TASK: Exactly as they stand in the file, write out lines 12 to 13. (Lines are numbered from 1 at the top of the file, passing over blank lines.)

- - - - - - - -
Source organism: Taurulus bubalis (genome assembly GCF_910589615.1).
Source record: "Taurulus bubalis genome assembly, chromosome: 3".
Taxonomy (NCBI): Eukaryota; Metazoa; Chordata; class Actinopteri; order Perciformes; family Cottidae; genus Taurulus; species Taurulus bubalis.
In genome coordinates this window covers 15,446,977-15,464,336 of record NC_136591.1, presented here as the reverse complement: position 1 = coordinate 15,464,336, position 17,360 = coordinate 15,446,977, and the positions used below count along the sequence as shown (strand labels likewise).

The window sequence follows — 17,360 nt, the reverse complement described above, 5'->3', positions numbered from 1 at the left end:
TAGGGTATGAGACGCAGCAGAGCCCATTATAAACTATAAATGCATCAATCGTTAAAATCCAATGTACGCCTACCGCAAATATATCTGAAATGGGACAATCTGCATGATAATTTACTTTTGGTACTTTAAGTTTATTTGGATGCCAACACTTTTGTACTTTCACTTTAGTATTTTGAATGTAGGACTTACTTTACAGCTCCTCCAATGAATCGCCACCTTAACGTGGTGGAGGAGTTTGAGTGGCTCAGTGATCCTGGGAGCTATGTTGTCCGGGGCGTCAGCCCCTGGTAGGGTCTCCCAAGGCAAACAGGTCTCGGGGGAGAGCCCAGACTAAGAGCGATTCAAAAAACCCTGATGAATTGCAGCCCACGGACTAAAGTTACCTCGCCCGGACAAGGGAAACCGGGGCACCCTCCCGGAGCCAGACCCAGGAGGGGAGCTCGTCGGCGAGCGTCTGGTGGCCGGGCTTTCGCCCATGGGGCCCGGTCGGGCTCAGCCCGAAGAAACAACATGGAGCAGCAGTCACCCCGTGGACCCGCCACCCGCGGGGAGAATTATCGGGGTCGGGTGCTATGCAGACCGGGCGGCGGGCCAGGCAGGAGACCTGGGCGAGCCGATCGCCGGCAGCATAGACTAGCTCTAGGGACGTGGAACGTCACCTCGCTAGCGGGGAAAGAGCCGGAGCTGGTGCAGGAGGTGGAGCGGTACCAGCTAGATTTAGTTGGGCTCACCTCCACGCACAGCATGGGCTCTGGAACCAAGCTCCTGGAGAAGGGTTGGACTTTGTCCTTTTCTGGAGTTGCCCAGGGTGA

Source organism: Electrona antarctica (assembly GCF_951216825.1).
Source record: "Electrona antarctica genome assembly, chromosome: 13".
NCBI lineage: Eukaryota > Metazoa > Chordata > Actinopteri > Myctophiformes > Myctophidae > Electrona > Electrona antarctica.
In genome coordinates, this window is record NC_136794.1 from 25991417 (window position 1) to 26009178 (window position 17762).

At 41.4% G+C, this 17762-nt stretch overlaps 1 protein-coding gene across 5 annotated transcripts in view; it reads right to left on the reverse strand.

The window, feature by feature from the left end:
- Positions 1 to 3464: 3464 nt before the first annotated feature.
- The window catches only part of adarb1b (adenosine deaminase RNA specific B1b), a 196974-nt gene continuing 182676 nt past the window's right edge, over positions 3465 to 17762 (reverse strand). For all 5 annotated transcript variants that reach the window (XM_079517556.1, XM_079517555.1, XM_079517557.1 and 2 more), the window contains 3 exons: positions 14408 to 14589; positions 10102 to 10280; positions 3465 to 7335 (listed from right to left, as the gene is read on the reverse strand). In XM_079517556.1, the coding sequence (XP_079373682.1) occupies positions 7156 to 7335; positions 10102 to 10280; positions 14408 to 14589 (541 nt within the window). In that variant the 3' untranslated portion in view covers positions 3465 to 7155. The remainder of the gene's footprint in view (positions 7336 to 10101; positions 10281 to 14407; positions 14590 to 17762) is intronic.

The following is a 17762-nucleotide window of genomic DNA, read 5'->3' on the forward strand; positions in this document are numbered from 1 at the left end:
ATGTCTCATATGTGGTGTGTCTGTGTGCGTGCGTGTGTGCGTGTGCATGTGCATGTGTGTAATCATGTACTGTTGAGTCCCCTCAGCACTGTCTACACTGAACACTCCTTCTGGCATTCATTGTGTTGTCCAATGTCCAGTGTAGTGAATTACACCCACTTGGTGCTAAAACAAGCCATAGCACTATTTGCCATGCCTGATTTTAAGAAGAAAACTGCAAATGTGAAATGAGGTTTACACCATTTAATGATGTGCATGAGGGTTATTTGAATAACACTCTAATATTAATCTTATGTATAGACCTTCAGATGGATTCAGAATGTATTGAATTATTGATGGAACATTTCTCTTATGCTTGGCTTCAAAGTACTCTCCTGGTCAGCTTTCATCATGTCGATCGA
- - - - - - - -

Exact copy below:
The window, feature by feature from the left end:
- Positions 1 to 3464: 3464 nt before the first annotated feature.